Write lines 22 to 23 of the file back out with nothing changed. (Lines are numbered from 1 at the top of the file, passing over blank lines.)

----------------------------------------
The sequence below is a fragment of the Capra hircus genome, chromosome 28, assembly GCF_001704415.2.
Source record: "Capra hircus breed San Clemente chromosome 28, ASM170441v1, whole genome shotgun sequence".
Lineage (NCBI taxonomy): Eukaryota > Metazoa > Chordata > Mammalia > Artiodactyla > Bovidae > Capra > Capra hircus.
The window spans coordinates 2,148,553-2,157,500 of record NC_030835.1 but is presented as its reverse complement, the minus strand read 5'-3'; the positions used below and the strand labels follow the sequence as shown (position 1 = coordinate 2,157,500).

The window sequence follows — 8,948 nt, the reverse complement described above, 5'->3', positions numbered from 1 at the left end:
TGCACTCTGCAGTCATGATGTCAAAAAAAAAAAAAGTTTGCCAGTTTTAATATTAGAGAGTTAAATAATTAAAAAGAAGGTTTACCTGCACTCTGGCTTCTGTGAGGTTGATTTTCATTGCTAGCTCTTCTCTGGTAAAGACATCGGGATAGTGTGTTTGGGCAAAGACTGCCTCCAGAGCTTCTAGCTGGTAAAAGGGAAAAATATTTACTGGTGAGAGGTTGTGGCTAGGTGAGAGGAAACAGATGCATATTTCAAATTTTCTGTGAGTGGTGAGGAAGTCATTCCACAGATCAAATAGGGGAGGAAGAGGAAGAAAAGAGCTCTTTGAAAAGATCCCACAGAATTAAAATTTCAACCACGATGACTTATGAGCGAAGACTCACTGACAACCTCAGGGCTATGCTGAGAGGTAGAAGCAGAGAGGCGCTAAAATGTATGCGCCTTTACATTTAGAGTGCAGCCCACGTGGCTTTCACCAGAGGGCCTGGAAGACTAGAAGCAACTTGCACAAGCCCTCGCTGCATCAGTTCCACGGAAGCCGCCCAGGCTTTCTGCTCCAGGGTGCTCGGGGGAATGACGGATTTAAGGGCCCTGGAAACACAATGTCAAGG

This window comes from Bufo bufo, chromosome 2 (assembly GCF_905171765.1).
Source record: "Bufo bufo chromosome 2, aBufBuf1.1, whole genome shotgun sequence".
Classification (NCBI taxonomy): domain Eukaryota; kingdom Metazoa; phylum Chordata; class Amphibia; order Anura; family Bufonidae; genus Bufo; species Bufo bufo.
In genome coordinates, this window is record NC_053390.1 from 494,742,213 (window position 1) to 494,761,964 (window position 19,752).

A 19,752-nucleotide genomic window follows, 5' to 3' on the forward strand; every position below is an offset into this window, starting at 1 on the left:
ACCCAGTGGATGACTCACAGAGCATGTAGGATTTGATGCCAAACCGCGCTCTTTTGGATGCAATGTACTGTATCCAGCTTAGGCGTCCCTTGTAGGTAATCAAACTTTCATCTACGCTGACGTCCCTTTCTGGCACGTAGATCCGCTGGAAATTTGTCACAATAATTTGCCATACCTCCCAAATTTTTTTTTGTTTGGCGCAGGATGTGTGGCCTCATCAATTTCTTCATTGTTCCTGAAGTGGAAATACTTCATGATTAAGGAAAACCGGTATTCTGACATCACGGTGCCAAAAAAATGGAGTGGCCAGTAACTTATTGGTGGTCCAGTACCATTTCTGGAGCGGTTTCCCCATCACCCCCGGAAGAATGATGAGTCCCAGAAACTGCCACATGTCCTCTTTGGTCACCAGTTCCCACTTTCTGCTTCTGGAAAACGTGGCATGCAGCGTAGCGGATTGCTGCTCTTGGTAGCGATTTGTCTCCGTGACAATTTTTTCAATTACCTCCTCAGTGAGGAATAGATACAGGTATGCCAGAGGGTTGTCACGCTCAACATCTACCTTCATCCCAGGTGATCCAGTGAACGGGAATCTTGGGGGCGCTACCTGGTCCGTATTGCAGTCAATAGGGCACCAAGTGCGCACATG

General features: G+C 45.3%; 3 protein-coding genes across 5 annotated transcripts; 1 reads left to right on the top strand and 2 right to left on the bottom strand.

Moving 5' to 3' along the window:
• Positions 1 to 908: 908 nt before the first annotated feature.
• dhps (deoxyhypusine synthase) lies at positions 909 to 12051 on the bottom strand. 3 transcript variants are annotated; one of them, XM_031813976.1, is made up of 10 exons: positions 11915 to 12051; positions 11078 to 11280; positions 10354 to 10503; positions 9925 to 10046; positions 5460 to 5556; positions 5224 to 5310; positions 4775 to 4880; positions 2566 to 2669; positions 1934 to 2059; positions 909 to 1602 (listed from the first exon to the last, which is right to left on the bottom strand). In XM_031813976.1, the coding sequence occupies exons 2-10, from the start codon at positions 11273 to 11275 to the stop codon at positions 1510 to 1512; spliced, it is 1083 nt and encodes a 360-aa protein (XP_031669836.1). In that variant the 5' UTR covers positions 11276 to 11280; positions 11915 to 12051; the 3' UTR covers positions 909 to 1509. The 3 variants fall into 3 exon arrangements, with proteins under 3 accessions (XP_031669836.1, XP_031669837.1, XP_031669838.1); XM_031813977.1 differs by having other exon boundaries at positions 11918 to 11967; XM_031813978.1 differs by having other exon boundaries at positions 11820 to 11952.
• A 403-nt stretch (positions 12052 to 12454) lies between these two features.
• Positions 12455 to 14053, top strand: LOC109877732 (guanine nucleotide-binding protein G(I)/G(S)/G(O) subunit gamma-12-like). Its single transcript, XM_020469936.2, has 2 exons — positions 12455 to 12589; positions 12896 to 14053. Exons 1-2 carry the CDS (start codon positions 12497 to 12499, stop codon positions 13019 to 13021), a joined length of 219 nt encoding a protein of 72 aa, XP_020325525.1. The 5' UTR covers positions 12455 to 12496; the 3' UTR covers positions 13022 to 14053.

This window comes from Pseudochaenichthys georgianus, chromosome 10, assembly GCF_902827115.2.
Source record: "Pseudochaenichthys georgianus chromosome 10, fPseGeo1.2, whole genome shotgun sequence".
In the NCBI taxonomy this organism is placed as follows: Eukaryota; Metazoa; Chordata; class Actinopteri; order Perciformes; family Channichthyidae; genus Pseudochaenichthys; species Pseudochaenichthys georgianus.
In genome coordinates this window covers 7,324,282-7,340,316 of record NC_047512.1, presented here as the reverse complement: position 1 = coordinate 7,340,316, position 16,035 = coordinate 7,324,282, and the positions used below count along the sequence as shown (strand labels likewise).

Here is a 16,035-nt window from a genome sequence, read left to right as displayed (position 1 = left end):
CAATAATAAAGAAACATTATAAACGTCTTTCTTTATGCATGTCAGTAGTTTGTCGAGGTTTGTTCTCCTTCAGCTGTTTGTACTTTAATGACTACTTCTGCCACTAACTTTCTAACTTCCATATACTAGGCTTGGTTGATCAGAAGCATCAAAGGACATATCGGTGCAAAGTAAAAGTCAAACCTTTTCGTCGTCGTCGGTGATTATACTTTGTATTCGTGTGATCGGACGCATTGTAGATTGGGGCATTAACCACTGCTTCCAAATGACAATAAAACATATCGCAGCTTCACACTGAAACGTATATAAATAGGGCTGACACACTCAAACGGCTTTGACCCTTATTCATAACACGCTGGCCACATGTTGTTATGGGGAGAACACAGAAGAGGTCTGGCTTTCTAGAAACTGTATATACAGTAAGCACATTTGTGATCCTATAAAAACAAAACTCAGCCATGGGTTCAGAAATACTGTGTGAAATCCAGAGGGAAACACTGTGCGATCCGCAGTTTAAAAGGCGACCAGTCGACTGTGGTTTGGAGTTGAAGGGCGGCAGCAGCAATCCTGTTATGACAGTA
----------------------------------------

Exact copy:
In genome coordinates this window covers 7,324,282-7,340,316 of record NC_047512.1, presented here as the reverse complement: position 1 = coordinate 7,340,316, position 16,035 = coordinate 7,324,282, and the positions used below count along the sequence as shown (strand labels likewise).

Here is a 16,035-nt window from a genome sequence, read left to right as displayed (position 1 = left end):